Tourism remains driving factor for Tahoe, Truckee economy
BY THE NUMBERS
2017 Nevada County tourism data:
3,670: Total number of tourism jobs
$343.7 million: Visitor spending in 2017
$12.5 million: Tax revenue generated
TRUCKEE, Calif. — Lake Tahoe has long been a destination for tourists, driven by scenic views and Tahoe’s clear waters.
Truckee’s recognition as “coolest ski town” in 2018 by Matador Network showed the town could compete with huge ski areas such as Mammoth Lakes and Revelstoke, British Columbia.
And it appears, when it comes to tourism, the hits just keep on coming.
Truckee’s visitor center continues to welcome increasing numbers of people, with 221,067 visitors in 2017. That’s up from 196,886 visitors in 2016, despite receiving significantly less snowfall in the 2017 season.
According to a Dean Runyan Associates report, the tourism industry in Nevada County supplied 3,670 jobs and generated $12.5 million in local tax revenue last year, an 11 percent increase from 2016. The report also stated that visitor spending reached $343.7 million in 2017, increasing 5 percent from the previous year.
In 2015 Truckee established a Truckee Tourism Business Improvement District to “broaden appeal of Truckee” to increasing the occupancy rate and raise Transient Occupancy Tax Revenue, according to a town staff report.
The town collects 2 percent of the District assessment on behalf of the chamber of commerce, putting those funds to work in sales and marketing efforts. In its third year of a five-year term, there’s currently a $732,611 fund balance as of June. According to a staff report, that funding is being set aside for “potentially larger investments of venues.”
“The TBID is in a position right now to really get some funding to create something that could really be a nice legacy,” Colleen Dalton, brand communications director for the Truckee Tourism Business Improvement District, said at recent town council meeting.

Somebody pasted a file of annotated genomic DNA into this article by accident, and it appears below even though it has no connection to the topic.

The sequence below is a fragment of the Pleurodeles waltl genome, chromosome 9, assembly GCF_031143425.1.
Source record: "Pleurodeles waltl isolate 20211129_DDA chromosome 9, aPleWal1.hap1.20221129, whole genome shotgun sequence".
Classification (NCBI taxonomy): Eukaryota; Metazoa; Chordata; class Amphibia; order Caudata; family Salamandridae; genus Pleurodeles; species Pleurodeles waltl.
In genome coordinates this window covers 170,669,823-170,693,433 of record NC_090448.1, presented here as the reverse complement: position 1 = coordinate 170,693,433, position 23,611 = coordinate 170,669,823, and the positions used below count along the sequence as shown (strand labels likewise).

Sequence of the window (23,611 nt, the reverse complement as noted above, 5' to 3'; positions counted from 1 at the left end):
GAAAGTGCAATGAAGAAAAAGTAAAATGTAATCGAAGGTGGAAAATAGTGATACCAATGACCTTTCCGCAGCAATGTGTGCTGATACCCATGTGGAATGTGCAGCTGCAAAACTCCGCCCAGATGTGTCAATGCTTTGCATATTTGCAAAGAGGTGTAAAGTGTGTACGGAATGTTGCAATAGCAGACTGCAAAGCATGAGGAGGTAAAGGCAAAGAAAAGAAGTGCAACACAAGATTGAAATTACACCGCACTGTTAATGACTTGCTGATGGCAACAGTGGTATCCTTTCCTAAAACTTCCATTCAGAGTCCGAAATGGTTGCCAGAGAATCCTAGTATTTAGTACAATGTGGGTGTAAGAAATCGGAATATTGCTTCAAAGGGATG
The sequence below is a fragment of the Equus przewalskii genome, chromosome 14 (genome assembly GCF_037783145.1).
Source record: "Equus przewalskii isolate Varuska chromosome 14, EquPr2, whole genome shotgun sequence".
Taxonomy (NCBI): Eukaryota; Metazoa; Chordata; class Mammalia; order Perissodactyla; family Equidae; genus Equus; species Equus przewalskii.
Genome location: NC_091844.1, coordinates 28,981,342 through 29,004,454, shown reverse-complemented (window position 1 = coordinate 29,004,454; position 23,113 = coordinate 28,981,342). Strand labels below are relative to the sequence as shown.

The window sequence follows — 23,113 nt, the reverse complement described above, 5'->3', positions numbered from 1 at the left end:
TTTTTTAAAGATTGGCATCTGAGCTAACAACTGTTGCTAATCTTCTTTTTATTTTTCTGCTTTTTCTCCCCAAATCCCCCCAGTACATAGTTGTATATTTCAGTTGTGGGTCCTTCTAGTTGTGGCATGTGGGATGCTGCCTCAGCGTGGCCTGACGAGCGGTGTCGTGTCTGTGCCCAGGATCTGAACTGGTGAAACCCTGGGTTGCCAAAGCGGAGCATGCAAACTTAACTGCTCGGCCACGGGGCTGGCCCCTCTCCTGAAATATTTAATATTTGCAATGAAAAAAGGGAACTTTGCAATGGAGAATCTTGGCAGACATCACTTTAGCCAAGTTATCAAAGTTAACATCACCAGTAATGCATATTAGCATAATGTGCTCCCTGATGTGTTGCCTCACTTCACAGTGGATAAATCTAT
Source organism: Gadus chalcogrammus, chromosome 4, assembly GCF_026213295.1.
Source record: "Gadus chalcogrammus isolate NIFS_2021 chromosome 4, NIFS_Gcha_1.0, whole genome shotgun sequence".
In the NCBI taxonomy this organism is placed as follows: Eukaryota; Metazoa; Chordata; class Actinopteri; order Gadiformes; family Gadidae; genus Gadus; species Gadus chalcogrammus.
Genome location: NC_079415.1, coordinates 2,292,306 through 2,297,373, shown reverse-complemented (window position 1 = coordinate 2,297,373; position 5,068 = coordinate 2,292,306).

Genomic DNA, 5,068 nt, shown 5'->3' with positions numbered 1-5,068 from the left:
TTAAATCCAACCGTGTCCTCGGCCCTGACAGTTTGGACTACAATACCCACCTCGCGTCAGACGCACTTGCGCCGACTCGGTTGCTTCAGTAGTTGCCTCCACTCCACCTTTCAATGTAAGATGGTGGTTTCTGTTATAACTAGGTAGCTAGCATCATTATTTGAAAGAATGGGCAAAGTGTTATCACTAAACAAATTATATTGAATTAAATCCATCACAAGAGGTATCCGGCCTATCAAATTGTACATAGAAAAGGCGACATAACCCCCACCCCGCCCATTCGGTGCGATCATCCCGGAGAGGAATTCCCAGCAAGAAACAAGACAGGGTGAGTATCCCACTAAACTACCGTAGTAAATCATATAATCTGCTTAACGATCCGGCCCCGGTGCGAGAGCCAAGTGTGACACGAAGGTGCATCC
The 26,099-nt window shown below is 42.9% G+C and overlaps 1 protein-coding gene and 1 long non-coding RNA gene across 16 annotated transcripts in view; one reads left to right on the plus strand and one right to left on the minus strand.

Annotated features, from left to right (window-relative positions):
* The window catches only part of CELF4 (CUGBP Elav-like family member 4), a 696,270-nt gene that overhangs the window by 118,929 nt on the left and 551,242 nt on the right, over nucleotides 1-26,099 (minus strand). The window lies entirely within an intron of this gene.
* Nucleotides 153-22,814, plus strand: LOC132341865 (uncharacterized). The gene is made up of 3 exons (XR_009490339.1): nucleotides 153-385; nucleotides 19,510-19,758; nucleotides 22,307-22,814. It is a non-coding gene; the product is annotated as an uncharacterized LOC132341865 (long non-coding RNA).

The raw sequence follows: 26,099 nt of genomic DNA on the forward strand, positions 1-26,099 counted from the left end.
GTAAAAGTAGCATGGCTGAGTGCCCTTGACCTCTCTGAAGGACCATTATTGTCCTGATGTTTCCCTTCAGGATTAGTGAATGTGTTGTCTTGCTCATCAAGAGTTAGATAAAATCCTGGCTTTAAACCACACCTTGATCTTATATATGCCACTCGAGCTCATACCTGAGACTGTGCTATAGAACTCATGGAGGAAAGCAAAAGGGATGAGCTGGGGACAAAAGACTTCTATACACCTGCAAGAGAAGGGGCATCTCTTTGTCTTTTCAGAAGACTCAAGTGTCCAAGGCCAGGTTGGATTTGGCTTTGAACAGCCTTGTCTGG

Alongside Truckee, Placer County is actively working to utilize Transient Occupancy Tax funds for improvement projects.
Of the 10 percent of TOT funds collected in eastern Placer County, 2 percent is allocated toward priority projects in the Tourism Master Plan, including trail construction and visitor facilities. However, officials say there is currently a $100 million funding gap for these projects.
“We rely on the tourism master plan that identifies priorities around capital investment in our community,” Erin Casey, Placer County principal management analyst. However, she said, “We can’t fund all of the priorities with the funding we have.”
Following the lead
This year Placer County, along with the North Lake Tahoe Resort Association, polled voters in the area about a possible local tax increase. The results “showed solid backing” for a transient occupancy tax increase and “more moderate support” for an increase in the sales tax rate, according to Casey.
She said Placer County is still in the process of collecting data before a tax increase would be proposed. She said once they have more information they’ll convene with local business and community organizations such as the Resort Association.
“Ultimately it has to be a strategy that is led by and embraced by the community,” said Casey. “The county can’t get involved in those things; it has to be driven by the community and so we’re really following their lead.”
This year, the Capital Projects Advisory Committee, a 13-member group tasked with evaluating project proposals in the region, reviewed and evaluated 29 grant applications totaling over $36 million in Transient Occupancy Tax funding requests.
The committee ultimately presented 18 projects to the board that were all intended to promote tourism and align with the county’s Tourism Master Plan.
These include the completion of the Resort Triangle bike trail that would connect Truckee, Tahoe City, and Kings Beach, visitor facilities, including a visitor center at Donner Summit, a performing arts center at Northstar California and parking facilities and bike repair stations in Tahoe City.
This weekend camp event is for girls ages 10 to 14 from low-income communities in Northern Nevada and will focus on energy, sustainability, science and technology, engineering and math, as well as leadership development, communication, collaboration and problem solving.